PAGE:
Back Arts & Culture » Culture » Profits and Contradictions: Inside SE Asia’s Dog Meat Trade

Profits and Contradictions: Inside SE Asia’s Dog Meat Trade

Though eating dog has long been part of Vietnamese culture, the illicit dog meat trade in SE Asia has been growing rapidly over the past few years. Recently, cross-border smuggling of the animals has become so prevalent that Vietnam, along with 3 other ASEAN neighbors have been working on high-level agreements to stop the trade which is estimated at over 5 million dogs per year.

Locally, dogs are being stolen from their owner’s property and some of the culprits have been beaten to death by angry mobs. While barbaric in many senses, the expansion of the trade comes down to money and perception.

Increasing demand for dog meat has forced suppliers to look beyond the local villages that traditionally sourced the animals. This has created a multi-million dollar industry wherein dogs are smuggled into Vietnam from Thailand and Laos. Other than the bribes for border guards, the trade is tax free, allowing for profits between 300 – 500%. In Thailand, the center of the trade, authorities know the ringleaders live but are unable to prosecute them:

"Some of the photographs show their cars – their numberplates could be easily traced – but they get away with it because they pay a lot of money [in bribes]. And as long as they keep paying, there will be people in the system who accept it and turn a blind eye," said Edwin Wiek, cofounder of the Animal Activist Alliance.

Dog smugglers in Thailand supply traders in Cambodia and Laos who bring the animals to Vietnam where they are cooked and served up in restaurants, fetching up to VND600,000 per dish.

According to the Bangkok Post, Nakhon Phanom, Mukdahan and Bung Kan are the main provinces where dog smugglers operate. When in transit, dogs are housed in crowded and inhumane cages as pictured above.

The cruel conditions only end in the moments after a dog is killed. According to The Guardian, some believe that the more suffering involved in the animal’s death, the tastier its meat. As a result, many butchers beat dogs to death:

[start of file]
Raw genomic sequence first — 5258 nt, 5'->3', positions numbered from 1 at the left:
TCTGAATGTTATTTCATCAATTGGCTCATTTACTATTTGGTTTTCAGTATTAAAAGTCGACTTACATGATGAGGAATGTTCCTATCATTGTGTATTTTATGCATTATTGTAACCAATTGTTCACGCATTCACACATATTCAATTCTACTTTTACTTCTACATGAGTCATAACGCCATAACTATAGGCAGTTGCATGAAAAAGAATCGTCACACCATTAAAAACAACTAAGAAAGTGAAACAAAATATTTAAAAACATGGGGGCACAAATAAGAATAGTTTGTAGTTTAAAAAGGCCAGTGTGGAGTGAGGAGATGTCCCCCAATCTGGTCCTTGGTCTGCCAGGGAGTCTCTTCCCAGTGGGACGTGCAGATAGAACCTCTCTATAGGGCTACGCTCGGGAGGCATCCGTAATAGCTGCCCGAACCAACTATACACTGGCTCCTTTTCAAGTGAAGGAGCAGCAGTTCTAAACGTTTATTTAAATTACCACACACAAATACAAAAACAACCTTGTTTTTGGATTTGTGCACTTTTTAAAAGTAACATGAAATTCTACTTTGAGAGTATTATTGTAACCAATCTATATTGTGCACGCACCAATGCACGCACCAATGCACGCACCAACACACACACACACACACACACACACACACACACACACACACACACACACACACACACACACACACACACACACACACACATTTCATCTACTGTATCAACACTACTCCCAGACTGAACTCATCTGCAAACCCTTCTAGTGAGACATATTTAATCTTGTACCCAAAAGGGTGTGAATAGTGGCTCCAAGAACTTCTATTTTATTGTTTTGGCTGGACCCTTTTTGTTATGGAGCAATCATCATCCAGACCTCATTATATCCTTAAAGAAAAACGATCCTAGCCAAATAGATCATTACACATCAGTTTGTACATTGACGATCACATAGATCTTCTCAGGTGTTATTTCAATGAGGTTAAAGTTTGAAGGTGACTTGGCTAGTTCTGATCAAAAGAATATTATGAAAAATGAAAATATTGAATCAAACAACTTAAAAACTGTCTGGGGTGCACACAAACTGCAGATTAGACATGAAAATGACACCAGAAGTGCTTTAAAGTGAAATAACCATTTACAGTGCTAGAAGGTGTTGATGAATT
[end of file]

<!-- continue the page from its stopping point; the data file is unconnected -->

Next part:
“Nguyen reaches into one cage and caresses the dog closest to the door. As it starts wagging its tail, he grabs a heavy metal pipe, hits the dog across the head, then, laughing loudly, slams the cage door closed.”

In the end, it comes down to differences in perception. In the west, dogs have long been seen as loyal pets, akin to a family member. But this has only recently been the case in SE Asia. It’s an age-old argument – People eat cows, pigs and chickens, often raised in equally horrific conditions and nobody bats an eye. Eat a dog and everybody loses their minds. Samuel L. Jackson and John Travolta famously explored this contradiction in the 1994 film Pulp Fiction:

Thai MP, Bhumiphat Phacharasap, has said that if the trade were regulated, corruption would be eliminated and quality and safety controls could be established. But he is aware of the stigma attached to eating dog meat:

“The problem is, we would be perceived as a culture that tortures animals because dogs are 'not for consumption'. We would be criticised. We'd be boycotted. We'd lose our trade rights [with the rest of the world]."

This paradox is perhaps best explained by Australian philosopher Peter Singer in his 1975 work Animal Liberation:

"To protest about bullfighting in Spain, the eating of dogs in South Korea, or the slaughter of baby seals in Canada while continuing to eat eggs from hens who have spent their lives crammed into cages, or veal from calves who have been deprived of their mothers, their proper diet and the freedom to lie down with their legs extended, is like denouncing apartheid in South Africa while asking your neighbours not to sell their houses to blacks."

Related Articles:

- Beware of the Dog...Napper

- Hundreds Confess to Killing Dog Thieves in Bac Giang

- Vietnam, Neighbors Pledge to End Dog Meat Trade 

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